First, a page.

Winter Stars

The Winter Stars Of Our Discontent

Well, maybe just the Winter Stars of mild irritation.
Author: Aram Lecis
Published: December 19, 2011
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It feels like there have been games approximating Olympic-style sports for as long as there have been Olympics. Whether it was arcades with quarter gobblers like Konami's Track & Field or at your house with the Commodore 64/Apple II classics Summer Games and Winter Games (and later the ultra cool OP-sponsored California Games) from EPYX, these types of games have come out anew every other year with the reconvening of another summer/winter Olympics. Almost universally, these games have retained the same joystick mangling, rapid button mashing control scheme that spawned the series, much to the delight of controller manufacturers who are ensured a few worn out controllers from enthusiasts of this games.

It'd be fair to say, given the general lack of innovation these games bring to the table, that the games might feel stale to anyone. It's hard to pack much excitement into events that are pretty much QTE situations, right? So I didn't have the highest hopes forWinter Stars from 49studios when it showed up in the mail one day. I find that I need about eighth years between iterations of these types of games before I'm ready for a new one, and it hasn't been quite that long.

Winter Sports offers eleven events that hit both the traditional events (figure skating, bobsled, biathlon) and more "extreme" pastimes (snowmobile, para-skiing) to provide a nice range of games. The single-player portion is wrapped in a very long campaign with a surprising deep (for a winter sports game) storyline that is told through interstitial cutscenes between events. You'll start out with a pretty small team that can only perform in limited events, but as you win more cups and challenges, new members will join with new specializations that'll open up more events. Many of them come from the team lead by your rival, Damien, who seems to something of a douche. The cutscenes alone give you reason to press forward in the campaign.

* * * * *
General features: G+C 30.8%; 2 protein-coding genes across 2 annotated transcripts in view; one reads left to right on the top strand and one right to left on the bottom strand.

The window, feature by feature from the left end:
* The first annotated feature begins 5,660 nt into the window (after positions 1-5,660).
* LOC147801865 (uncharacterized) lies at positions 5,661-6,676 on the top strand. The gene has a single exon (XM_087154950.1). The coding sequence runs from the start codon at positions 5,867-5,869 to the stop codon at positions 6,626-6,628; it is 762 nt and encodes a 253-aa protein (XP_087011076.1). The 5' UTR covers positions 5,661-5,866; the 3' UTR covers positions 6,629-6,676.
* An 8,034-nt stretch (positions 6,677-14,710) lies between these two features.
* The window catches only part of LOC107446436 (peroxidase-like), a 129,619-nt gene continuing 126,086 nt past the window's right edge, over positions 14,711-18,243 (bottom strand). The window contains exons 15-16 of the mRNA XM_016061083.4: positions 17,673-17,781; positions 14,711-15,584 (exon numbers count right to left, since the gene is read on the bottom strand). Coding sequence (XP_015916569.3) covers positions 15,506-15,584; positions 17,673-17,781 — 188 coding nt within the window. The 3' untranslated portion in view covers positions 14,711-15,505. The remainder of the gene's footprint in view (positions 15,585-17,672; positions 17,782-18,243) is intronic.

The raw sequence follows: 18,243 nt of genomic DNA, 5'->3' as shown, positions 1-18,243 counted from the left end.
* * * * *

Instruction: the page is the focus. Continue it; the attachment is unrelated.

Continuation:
You'll probably need that added motivation, because it will take quite some time to get through it all. There are 44 challenges and 16 cups standing between you and completion, and while things start out easy, they get noticeably more difficult about a third of the way through. Challenges are one-off events that task you with racing a course and grabbing enough gold coins on the way or other such frivolities, and each event has a "boss battle" that essentially challenges you to make a perfect run in the event to pass. Cups are series of three to eleven events where you compete against 3 other teams and the highest score after the events are over is declared the gold medalist. You have to get a gold medal to unlock the next events, so first is your only option.
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